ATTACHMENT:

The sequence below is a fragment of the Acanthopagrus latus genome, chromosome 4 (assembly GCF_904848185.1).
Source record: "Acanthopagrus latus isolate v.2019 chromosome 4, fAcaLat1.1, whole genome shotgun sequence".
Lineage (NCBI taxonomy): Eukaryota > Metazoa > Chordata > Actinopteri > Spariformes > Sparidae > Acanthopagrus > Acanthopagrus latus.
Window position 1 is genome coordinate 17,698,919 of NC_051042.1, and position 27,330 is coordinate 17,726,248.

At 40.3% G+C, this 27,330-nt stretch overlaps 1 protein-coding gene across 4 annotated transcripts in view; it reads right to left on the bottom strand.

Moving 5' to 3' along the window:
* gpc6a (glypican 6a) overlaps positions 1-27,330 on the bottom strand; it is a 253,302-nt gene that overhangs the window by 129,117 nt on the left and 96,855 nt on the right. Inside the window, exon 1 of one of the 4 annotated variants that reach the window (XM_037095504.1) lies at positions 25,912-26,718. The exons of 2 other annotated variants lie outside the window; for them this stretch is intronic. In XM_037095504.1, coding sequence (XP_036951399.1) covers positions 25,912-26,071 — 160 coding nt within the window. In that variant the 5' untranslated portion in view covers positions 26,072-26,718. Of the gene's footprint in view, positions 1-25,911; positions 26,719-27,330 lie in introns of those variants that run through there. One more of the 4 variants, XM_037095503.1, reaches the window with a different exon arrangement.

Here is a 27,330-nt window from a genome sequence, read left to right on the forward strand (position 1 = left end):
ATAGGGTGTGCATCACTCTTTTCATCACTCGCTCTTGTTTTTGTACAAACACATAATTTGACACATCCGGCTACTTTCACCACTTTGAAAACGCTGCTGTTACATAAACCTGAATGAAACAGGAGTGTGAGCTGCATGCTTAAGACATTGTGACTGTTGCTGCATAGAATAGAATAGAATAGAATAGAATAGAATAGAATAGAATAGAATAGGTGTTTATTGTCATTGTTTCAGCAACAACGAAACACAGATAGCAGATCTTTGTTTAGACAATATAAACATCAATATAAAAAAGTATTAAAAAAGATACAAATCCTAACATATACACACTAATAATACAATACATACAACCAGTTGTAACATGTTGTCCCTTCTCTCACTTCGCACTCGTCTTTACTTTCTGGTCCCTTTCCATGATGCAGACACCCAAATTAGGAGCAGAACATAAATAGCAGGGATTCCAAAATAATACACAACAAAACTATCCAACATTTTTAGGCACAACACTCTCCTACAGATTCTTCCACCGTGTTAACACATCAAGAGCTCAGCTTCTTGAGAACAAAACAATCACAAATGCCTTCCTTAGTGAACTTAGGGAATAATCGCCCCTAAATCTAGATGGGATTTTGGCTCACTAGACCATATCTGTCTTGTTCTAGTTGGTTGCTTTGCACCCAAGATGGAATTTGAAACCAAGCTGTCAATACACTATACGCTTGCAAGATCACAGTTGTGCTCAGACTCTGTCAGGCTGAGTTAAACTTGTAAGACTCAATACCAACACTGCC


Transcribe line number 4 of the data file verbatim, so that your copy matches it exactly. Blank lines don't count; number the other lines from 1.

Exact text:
Window position 1 is genome coordinate 17,698,919 of NC_051042.1, and position 27,330 is coordinate 17,726,248.